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Unicredit approves deep balance sheet cleanup

by Luca Davi

UniCredit has written down its investment in the Atlante fund and said it expected to record a loss for 2016 of €11.8 billion, €1 billion higher than previously forecast. More importantly, the bank clarified that, any failure of the subscription of its €13 billion capital increase would bring capital ratios below requirements and compromise “conditions for business continuity.”

Among possible scenarios, the bank included the option of a bail-in. This is an extreme scenario, as indicated in the investor prospectus for the offering. It is the result of the valuation of the impact of negative non-recurrent items for €12.2 billion to be recorded in the fourth quarter, €8.1 billion of which are due to loan provisions.

The shock will reduce the bank's Core Equity Tier 1 (CET1) ratio to 8%, below the 10% minimum set by the ECB.

In such an event, the bank said it “may be subject to possibly invasive measures by the supervisory authorities, such as for example, the imposition of restrictions or activity limitations or disposal of activities,” or, additionally, “the disposal of activities that in their view represent excessive risks to the issuer.”

This at least in theory. The €13 billion capital increase is ready to be approved. The board yesterday accelerated the review of preliminary results in order to launch the capital increase next Monday.

The offering should come with a discount of between 30-40% on theoretical ex-rights price (TERP), for a price of around €13-15. The details will be unveiled tomorrow, when the board meets again. Market conditions and investment banks are positive. The market's effective response will be seen in due time.

The project presented to investors by CEO Jean-Pierre Mustier – who will be on a roadshow in London this week – relies on the idea of a bank with a completely clean balance sheet. The manager has therefore decided, in a precautionary move, to take into account “a number of additional negative one-off items amounting to approximately €1 billion,” which will be recorded in 2016.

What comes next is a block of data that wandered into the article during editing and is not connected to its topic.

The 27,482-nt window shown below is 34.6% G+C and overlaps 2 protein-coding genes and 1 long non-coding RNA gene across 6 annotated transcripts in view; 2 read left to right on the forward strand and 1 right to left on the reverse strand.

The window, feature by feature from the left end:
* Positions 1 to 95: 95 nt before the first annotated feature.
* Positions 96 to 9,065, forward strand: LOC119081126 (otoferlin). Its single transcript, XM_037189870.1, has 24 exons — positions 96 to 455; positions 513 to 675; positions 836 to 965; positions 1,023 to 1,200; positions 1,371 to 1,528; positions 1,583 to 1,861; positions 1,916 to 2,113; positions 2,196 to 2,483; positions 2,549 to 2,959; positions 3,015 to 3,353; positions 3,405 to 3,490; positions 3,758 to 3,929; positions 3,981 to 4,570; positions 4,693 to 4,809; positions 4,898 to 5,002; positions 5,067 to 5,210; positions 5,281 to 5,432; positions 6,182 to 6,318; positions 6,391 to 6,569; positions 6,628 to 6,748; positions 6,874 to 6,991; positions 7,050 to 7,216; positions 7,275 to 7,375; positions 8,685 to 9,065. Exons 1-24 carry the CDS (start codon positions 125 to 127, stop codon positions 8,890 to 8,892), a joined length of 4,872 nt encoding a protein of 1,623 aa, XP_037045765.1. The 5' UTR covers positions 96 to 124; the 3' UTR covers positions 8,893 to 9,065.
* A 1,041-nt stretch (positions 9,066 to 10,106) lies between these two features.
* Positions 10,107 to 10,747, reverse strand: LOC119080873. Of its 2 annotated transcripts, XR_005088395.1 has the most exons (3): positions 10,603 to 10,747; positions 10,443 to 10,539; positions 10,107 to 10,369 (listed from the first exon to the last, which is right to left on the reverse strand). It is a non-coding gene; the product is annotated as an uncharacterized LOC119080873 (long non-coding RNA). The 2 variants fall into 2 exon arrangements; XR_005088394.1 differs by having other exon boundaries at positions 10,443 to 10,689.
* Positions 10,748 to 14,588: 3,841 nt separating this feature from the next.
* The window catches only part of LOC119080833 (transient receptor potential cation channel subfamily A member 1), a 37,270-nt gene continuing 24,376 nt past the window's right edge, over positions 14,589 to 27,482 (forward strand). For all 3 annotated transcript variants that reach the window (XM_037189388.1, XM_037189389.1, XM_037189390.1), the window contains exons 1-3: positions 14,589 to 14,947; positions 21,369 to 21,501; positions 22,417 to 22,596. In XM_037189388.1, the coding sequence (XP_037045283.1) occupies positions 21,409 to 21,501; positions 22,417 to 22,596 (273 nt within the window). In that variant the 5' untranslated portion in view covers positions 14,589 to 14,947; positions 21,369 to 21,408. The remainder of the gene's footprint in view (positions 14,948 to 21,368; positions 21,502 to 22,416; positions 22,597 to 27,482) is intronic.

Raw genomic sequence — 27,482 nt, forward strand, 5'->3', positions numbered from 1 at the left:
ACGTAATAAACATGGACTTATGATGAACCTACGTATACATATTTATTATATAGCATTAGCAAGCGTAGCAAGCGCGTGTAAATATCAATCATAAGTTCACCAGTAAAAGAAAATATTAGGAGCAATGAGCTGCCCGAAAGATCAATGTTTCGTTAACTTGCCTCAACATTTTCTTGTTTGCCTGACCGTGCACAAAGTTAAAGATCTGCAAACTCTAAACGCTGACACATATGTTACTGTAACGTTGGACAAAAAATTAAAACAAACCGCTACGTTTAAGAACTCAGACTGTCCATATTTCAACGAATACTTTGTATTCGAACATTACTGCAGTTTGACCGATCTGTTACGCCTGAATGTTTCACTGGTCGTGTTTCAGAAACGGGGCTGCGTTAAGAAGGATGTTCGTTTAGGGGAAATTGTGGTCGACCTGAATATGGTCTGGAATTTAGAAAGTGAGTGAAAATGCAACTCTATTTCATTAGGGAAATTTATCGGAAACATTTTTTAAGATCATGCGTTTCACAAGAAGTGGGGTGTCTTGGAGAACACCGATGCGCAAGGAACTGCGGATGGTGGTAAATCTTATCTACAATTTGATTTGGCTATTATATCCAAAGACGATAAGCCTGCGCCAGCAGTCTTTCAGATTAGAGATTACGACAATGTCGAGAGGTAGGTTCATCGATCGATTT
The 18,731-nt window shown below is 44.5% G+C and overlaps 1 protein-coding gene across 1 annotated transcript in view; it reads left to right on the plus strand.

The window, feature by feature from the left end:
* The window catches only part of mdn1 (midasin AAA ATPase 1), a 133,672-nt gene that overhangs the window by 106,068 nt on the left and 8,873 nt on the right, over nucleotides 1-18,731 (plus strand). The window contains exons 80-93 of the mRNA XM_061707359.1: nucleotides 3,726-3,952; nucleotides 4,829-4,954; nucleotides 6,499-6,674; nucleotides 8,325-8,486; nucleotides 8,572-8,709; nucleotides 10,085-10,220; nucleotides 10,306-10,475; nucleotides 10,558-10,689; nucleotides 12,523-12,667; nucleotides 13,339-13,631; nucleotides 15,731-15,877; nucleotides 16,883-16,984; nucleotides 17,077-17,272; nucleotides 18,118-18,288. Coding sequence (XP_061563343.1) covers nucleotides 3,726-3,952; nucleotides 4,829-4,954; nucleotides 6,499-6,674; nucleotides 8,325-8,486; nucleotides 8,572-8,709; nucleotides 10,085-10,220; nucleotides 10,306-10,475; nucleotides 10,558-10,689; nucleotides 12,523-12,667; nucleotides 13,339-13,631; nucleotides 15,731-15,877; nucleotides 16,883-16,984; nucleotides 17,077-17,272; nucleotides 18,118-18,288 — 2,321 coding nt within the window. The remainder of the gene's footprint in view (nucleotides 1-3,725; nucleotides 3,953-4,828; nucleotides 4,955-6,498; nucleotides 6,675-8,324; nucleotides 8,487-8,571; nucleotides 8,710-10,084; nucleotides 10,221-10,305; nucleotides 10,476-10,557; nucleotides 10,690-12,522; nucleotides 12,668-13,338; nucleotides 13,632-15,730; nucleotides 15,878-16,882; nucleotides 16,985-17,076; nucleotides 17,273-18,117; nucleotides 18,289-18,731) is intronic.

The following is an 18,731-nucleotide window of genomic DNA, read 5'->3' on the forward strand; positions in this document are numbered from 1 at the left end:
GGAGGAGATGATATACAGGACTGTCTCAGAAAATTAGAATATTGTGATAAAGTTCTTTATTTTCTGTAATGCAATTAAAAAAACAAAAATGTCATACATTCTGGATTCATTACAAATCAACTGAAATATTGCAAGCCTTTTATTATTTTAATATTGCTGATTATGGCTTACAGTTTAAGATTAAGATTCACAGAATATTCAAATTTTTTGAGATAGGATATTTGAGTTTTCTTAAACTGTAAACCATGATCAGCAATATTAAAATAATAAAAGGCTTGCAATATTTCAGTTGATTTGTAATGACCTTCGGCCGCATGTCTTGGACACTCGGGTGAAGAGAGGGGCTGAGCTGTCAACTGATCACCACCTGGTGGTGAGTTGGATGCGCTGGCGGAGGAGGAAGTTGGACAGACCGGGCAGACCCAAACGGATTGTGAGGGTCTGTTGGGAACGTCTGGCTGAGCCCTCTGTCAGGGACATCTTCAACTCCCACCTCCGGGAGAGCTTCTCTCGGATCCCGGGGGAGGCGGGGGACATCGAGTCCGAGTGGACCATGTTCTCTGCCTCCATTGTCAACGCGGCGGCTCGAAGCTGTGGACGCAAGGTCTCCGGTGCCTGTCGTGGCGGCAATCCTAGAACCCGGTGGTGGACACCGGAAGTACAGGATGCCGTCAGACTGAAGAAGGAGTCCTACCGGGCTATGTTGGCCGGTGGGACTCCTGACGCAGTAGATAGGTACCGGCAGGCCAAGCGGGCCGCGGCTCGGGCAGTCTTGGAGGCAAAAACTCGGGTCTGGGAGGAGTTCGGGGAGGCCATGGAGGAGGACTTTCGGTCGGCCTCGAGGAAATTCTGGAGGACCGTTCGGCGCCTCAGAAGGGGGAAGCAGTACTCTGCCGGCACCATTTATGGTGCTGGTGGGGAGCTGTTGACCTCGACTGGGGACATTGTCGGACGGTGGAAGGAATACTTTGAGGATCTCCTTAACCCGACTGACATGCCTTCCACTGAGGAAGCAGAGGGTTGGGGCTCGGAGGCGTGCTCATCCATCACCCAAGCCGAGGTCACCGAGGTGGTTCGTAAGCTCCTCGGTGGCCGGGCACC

The main reason behind the loss is the write-down of the investment in the Atlante Fund, in which the bank has committed to paying €845 million, €686 million of which already paid. Sources told Il Sole 24 Ore that the stake should be written down by 60-80% of its original value. In addition, the bank will write down some participations and deferred tax assets for temporary differences and extraordinary contributions to the National Resolution Fund, equal to €215 million.

The write-downs add to €12.2 billion of one-off items already announced on December 13, UniCredit however clarified that €1 billion of extra write-downs “will not impact the targets” of the industrial plan.

The banks aims to confirm the target of a CET 1 ratio above 12.5% in 2019, in line with the guidance disclosed on the capital markets day. In such a context, the bank – whose stock lost 5.45% yesterday - has released part of the documentation related to the recapitalization.

The over 1,000-page long investor prospectus approved by Consob shows how the bank has been and still is in constant conversation with the European Central Bank. Among the issues discussed with the central bank is the possible sterilization of the capital impact of the securitization of a portfolio of gross NPLs of €7.2 billion, called Aspra and Legacy.

The adjustment of the portfolio to calculate the “loss given default” – a necessity shared by the entire Italian banking system that is busy with NPLs, as emphasized by Bank of Italy Governor Ignazio Visco at the Assiom Forex conference last Saturday – requires approval by the ECB. Without this green light, UniCredit has warned of “a negative impact on the capital ratios” of the issuer.

As for the bad loans, the ECB has requested – in line with other Italian banks – to present by next February 28 a strategy for bad loans backed by an operating plan to tackle the high level of NPLs. But the ECB did not stop there. UniCredit said it had been visited several times by ECB officials in 2016, who started seven inspections, four of which between last September-November.

The bank will be informed of the outcome of the inspection on market risk, started in June and completed in July, in the next months. In this respect, checks have concerned the management process of bad loans and the method to calculate the Common Equity. In such respect, in recent weeks the bank presented and discussed possible remedies with central authorities. An action plan will be sent to the ECB by March 31.

From the prospectus, it emerges that the bank until September 30 faced around 26,000 judicial procedures – it has lawsuits open for €12.8 billion related to judicial, tax and labor disputes. In the face of judicial (€11.839 billion) and labor (€481 million) risks, as of September 30 2016 the bank had set aside provision for around €620 million.